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Open ports in the Time of Corona

 ·  β˜• 3 min read

One of the side effects of social distancing and self-quarantining due to COVID-19 was a large increase in the use of VPNs (and, in some cases, different remote access protocols, such as RDP or SSH) by companies around the world, so that their employees might work from home.
I was wondering how large this increase would be when compared to the usual state of affairs. To determine this, I took a look at data I gathered from Shodan over the course of March and made couple of - hopefully interesting - charts.

Before we get to them, however, I should mention that simply looking at absolute numbers gathered from Shodan wouldn’t give us much due to the way Shodan operates (for more details, take a look at my diary about patching BlueKeep). Therefore, while Shodan saw a significant absolute increase in open ports/detected IPs in March (almost 12% rise in detected IP addresses globally), we will take a look at both absolute and the relative values - counts as well as percentages of all IPs globally/in a specific country, which have a certain port open.

If you’re interested in how the situation looked before, I’ll add that Shodan itself recently released an article with analysis of some of the trends they saw from the start of July 2019 to the end of January 2020. You may find it here.

One last thing I will mention before we get to “the good stuff” is that I didn’t include all the countries, for which I have data, in the charts, since that would make the post too large. If data for your country isn’t included in the charts and you would like to see how the situation changed where you live, get in touch with me and if I have the data, I’ll try to add a chart for your country as well.

Now, let’s take a look at the charts themselves. I picked the ports which have seen a high significant absolute increase globally - namely ports 22 (SSH), 80 (HTTP), 443 (HTTPS and many TLS-based services and VPN solutions) and 3389 (RDP). Unfortunatelly, I don’t have data for the usual VPN ports and related services (IKE, PPTP, etc.), but I assume that the jump in those was similarly significant as the one in TLS.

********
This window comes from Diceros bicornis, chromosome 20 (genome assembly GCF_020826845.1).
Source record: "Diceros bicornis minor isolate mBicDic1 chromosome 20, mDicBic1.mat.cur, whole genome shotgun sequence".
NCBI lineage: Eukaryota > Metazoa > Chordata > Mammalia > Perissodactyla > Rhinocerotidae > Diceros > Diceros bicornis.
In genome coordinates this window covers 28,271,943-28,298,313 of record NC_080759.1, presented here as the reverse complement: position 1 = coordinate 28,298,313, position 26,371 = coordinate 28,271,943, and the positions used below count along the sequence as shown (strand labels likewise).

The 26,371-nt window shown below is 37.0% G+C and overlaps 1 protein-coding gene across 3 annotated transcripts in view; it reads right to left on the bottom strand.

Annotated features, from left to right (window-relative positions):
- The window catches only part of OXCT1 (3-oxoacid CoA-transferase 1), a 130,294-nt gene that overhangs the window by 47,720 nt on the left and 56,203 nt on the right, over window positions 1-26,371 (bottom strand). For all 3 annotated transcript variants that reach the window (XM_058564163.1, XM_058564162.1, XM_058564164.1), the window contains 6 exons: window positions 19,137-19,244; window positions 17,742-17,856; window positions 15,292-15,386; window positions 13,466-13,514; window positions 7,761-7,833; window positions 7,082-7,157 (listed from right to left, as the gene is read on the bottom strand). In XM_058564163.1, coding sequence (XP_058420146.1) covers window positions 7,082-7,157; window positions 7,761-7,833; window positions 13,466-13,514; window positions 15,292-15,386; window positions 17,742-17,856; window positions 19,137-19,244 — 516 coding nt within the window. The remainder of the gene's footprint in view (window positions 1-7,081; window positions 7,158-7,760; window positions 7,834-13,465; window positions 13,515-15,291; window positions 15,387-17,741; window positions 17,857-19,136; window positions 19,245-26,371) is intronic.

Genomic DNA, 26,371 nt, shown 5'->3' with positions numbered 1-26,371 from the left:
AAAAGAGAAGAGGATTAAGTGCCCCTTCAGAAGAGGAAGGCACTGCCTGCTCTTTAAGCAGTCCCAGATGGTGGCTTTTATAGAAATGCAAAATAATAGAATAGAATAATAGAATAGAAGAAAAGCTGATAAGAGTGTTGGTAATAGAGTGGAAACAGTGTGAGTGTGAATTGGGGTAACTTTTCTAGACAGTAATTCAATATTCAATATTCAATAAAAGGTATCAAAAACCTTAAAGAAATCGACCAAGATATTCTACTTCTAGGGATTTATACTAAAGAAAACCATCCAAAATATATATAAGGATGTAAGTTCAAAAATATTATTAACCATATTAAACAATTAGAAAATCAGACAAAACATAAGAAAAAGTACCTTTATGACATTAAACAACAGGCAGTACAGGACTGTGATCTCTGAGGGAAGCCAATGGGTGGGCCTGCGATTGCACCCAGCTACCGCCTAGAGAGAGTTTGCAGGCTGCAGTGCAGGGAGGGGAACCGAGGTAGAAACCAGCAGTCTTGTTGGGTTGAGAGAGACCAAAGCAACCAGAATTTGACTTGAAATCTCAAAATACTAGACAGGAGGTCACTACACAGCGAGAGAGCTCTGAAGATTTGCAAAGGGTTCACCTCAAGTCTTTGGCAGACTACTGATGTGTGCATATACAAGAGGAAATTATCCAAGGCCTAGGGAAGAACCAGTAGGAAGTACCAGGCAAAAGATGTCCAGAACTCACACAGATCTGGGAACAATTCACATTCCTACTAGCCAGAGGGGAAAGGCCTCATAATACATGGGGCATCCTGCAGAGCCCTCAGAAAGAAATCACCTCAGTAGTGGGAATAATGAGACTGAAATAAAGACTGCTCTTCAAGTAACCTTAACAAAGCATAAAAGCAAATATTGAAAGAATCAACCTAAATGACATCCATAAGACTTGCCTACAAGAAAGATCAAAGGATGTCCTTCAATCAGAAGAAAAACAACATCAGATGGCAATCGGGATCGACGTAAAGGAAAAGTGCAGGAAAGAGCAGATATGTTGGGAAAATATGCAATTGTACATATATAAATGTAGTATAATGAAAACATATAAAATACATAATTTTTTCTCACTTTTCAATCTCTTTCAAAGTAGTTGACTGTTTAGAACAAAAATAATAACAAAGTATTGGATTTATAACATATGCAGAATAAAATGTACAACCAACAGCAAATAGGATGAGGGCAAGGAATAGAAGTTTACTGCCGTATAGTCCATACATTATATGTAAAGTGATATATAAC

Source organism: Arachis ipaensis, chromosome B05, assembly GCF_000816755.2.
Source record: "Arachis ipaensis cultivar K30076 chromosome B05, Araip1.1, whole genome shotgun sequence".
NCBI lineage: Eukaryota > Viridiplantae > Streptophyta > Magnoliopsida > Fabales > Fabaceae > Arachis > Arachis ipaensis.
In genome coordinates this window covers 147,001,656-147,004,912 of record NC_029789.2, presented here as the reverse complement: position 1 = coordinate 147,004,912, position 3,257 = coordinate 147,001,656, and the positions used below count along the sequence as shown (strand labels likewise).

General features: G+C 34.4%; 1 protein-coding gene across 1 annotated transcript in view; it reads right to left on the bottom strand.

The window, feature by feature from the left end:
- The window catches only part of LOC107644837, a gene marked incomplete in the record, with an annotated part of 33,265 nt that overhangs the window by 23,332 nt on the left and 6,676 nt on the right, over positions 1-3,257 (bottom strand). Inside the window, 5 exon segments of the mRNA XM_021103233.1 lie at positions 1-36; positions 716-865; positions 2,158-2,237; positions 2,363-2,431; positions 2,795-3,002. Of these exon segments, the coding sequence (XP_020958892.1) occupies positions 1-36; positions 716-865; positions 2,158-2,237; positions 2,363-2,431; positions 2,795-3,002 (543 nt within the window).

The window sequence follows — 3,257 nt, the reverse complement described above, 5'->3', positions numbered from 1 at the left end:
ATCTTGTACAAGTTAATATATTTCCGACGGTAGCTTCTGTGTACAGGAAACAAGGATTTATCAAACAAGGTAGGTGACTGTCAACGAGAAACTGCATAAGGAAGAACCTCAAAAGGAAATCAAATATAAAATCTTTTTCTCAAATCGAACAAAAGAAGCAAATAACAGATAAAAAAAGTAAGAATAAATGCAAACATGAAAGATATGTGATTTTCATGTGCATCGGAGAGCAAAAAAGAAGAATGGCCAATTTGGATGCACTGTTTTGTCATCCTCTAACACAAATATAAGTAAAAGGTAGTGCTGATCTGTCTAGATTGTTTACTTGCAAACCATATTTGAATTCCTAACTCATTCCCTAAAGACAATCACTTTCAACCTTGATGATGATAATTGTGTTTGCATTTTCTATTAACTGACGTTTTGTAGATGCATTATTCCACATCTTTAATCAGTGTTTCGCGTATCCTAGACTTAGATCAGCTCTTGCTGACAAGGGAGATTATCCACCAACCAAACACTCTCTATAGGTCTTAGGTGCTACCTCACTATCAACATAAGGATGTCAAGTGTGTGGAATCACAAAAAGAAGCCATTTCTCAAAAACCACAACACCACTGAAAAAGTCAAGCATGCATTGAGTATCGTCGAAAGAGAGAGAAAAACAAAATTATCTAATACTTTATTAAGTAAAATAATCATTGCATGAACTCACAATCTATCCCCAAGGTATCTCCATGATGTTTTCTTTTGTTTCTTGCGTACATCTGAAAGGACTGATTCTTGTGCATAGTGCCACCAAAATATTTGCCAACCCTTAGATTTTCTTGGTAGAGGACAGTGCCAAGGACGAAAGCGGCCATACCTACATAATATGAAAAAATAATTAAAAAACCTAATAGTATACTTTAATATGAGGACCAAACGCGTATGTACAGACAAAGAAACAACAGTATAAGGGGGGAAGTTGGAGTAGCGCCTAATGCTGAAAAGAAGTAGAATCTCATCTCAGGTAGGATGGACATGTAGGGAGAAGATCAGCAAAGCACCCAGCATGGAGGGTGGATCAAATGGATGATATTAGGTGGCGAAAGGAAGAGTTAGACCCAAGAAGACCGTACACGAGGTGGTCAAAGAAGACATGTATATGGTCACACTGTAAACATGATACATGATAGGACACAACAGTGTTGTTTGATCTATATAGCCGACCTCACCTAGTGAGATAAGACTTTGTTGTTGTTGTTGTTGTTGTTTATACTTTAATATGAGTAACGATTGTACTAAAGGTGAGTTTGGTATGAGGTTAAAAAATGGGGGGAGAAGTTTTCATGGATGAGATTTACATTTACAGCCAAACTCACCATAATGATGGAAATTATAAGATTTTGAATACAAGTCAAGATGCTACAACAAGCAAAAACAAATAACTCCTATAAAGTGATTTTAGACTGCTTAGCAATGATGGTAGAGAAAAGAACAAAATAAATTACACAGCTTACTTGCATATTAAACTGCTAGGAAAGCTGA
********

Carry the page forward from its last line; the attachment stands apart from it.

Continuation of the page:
Here is the list of countries for which charts are available:

Global situation

In addition to the ports mentioned above, on a global level we will take a look at SMB as well. There has been a signifficant increase in SMB open to the internet and, unfortunatelly, that was true even for SMBv1 on Windows.

Global situation - SSH

Global situation - HTTP

Global situation - HTTPS

Global situation - SMB

Global situation - RDP

As we may see, although there was a significant absolute increase in IPs which offer the protocols and services we were interested in, the percentage of IPs offering these protocols actually went down in cases of SSH and RDP. As the following charts demonstrate, this trend held for some countries as well, but not all of them.


Australia - SSH

Australia - HTTP

Australia - HTTPS

Australia - RDP


Canada - SSH

Canada - HTTP

Canada - HTTPS

Canada - RDP

Czech Republic

Czech Republic - SSH

Czech Republic - HTTP

Czech Republic - HTTPS

Czech Republic - RDP

Great Britain

Great Britain - SSH

Great Britain - HTTP

Great Britain - HTTPS

Great Britain - RDP


Germany - SSH

Germany - HTTP

Germany - HTTPS

Germany - RDP


China - SSH

China - HTTP

China - HTTPS

China - RDP


Italy - SSH

Italy - HTTP

Italy - HTTPS

Italy - RDP


Netherlands - SSH

Netherlands - HTTP

Netherlands - HTTPS

Netherlands - RDP


Romania - SSH

Romania - HTTP

Romania - HTTPS

Romania - RDP


Russia - SSH

Russia - HTTP

Russia - HTTPS

Russia - RDP


Slovakia - SSH

Slovakia - HTTP

Slovakia - HTTPS

Slovakia - RDP


Spain - SSH

Spain - HTTP

Spain - HTTPS

Spain - RDP






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